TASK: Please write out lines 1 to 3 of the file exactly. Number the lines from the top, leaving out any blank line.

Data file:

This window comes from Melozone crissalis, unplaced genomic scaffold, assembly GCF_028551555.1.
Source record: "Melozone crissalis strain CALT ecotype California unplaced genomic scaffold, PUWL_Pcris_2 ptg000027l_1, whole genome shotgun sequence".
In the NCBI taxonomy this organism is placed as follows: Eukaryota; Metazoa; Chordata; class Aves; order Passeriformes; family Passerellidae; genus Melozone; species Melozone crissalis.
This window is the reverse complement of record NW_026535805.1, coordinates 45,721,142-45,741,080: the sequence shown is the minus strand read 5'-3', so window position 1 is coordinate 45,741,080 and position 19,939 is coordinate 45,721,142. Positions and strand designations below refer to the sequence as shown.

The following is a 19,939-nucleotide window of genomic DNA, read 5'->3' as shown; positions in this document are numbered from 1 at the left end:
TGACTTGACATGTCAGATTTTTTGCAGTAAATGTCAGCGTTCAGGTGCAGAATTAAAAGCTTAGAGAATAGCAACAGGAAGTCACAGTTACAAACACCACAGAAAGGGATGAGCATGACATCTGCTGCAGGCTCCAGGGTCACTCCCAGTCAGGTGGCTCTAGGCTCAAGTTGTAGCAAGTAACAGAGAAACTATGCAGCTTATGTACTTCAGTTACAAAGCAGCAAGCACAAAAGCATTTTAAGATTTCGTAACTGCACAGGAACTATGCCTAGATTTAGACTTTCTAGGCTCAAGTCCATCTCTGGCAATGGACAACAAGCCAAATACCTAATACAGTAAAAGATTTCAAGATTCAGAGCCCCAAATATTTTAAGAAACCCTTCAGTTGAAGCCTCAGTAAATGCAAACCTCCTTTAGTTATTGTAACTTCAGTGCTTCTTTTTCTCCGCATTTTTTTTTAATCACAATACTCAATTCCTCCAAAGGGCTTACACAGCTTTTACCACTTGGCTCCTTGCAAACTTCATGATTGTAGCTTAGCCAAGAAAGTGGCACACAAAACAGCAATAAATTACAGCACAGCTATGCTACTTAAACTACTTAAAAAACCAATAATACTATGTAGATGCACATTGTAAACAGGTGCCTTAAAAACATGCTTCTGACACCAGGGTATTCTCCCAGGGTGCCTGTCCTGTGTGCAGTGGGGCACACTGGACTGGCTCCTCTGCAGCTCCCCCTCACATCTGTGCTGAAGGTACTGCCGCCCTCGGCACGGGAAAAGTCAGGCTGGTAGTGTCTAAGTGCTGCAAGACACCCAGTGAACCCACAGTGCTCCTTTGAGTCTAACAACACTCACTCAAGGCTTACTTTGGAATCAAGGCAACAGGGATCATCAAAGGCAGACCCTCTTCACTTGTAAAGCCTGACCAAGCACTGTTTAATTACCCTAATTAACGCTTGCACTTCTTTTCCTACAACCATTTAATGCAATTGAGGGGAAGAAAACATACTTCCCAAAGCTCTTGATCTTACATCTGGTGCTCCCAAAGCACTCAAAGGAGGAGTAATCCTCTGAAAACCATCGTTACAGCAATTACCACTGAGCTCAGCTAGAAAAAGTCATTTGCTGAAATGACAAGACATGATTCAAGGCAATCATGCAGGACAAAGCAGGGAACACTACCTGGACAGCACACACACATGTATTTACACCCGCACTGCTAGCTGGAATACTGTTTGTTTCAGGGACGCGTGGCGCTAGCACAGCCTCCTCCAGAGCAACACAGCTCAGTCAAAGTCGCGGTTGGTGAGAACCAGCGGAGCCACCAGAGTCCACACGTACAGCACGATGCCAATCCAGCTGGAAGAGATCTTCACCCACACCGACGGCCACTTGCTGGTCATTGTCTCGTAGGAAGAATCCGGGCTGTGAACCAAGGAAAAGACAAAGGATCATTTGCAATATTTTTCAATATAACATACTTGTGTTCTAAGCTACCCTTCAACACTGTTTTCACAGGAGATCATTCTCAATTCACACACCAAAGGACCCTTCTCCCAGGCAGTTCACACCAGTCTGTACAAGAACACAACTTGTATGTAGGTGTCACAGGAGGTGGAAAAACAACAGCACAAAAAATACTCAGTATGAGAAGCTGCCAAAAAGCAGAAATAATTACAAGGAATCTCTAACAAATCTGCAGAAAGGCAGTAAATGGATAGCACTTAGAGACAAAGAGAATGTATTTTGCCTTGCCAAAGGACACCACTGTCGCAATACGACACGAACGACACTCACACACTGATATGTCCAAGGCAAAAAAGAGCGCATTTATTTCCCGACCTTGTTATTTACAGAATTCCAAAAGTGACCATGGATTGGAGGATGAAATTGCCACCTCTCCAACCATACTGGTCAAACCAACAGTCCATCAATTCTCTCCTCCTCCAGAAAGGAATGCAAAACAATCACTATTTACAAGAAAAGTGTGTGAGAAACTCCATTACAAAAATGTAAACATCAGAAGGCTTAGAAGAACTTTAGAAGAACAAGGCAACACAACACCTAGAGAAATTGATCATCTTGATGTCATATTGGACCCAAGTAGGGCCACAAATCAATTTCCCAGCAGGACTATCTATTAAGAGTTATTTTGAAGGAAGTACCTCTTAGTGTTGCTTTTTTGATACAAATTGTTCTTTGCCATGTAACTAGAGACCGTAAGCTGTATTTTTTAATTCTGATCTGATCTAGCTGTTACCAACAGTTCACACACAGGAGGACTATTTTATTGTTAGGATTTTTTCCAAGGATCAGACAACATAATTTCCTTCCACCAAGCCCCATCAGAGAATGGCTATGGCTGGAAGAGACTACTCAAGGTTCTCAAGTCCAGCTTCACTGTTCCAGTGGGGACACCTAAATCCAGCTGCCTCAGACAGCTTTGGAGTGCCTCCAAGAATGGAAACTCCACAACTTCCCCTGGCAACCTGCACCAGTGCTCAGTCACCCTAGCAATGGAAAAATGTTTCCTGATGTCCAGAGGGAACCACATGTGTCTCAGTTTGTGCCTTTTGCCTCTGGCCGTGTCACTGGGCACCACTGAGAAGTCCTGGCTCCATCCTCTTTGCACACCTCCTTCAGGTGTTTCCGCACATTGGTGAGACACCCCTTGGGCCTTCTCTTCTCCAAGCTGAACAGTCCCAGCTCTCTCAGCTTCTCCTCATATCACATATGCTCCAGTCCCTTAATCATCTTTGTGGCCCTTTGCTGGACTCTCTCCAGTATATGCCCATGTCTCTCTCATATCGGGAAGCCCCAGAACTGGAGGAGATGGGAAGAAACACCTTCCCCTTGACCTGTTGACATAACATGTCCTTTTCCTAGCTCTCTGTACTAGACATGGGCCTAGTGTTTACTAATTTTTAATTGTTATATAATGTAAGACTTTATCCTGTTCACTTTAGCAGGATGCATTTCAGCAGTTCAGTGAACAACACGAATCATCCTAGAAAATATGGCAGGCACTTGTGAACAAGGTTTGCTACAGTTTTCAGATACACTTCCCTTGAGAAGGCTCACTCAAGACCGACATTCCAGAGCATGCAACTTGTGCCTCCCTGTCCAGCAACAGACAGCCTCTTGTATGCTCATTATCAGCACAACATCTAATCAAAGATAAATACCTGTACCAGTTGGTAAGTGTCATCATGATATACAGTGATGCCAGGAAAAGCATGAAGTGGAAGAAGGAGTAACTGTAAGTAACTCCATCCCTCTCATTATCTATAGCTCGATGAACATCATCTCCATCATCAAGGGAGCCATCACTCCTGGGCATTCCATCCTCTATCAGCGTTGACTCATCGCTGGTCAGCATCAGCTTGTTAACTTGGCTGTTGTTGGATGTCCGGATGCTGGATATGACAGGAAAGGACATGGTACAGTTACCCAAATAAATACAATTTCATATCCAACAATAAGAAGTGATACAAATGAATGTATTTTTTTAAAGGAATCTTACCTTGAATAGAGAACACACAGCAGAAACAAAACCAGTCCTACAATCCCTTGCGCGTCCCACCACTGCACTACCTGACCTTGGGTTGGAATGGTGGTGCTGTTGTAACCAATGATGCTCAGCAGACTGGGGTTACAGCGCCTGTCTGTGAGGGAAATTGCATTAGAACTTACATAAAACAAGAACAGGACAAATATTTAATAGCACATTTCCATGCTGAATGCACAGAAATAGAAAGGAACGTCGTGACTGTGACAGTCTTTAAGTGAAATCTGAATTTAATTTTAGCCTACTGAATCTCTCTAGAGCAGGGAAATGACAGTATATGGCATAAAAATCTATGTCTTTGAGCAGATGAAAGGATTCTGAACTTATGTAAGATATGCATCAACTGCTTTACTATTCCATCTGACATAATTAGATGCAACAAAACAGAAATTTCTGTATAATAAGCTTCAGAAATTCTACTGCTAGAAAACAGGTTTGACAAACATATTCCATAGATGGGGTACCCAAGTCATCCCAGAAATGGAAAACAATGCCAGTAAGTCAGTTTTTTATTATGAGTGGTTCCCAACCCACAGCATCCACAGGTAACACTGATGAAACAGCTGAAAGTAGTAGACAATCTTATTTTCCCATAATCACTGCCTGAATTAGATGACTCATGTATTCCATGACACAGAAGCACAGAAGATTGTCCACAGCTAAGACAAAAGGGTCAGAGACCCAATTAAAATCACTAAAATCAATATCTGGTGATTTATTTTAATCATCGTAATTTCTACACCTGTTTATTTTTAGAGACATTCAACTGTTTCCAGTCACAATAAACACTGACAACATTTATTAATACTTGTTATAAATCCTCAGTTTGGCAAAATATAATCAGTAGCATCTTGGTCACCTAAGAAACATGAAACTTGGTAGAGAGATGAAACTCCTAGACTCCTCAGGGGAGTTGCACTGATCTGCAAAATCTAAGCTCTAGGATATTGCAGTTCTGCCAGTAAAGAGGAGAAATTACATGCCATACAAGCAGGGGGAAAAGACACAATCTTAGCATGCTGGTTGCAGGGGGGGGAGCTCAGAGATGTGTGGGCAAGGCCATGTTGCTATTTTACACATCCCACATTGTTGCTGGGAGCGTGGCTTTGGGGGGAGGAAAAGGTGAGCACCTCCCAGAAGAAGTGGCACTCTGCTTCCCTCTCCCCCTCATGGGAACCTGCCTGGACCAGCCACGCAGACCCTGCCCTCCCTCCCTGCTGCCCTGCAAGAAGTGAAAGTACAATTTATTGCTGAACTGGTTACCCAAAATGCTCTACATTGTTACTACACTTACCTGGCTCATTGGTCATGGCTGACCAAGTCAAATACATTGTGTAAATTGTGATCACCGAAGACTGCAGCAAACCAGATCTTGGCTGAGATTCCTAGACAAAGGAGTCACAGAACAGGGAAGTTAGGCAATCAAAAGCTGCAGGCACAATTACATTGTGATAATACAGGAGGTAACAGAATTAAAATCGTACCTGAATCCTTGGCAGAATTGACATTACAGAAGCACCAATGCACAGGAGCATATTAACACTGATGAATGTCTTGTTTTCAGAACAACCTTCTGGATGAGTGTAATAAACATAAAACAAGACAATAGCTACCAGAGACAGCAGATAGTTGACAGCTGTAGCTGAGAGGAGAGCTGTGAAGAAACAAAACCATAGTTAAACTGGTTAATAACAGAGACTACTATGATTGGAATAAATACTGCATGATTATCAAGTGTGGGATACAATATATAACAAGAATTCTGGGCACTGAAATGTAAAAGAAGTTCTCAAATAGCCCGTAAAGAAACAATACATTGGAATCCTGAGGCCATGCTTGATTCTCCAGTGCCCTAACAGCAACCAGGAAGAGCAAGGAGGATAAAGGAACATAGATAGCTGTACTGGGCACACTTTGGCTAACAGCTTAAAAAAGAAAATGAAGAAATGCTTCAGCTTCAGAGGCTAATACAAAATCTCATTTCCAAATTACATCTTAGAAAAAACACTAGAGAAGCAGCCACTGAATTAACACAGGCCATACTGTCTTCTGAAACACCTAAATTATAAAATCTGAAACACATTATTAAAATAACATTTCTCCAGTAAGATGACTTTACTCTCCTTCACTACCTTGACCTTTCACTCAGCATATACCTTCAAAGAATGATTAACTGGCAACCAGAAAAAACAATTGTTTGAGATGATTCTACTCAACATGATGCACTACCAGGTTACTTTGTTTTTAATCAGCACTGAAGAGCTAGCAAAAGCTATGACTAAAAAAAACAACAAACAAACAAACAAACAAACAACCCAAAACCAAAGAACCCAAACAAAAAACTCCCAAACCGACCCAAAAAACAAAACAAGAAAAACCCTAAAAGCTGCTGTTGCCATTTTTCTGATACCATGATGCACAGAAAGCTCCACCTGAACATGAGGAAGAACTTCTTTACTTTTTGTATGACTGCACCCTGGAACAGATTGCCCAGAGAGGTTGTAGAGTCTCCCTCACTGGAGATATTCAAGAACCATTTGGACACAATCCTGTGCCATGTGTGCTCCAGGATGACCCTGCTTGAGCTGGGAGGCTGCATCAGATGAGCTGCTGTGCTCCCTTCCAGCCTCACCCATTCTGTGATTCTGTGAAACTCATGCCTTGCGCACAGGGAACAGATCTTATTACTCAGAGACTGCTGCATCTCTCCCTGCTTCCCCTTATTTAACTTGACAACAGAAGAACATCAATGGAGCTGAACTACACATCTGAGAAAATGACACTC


This window comes from Melozone crissalis, unplaced genomic scaffold, assembly GCF_028551555.1.
Source record: "Melozone crissalis strain CALT ecotype California unplaced genomic scaffold, PUWL_Pcris_2 ptg000027l_1, whole genome shotgun sequence".
In the NCBI taxonomy this organism is placed as follows: Eukaryota; Metazoa; Chordata; class Aves; order Passeriformes; family Passerellidae; genus Melozone; species Melozone crissalis.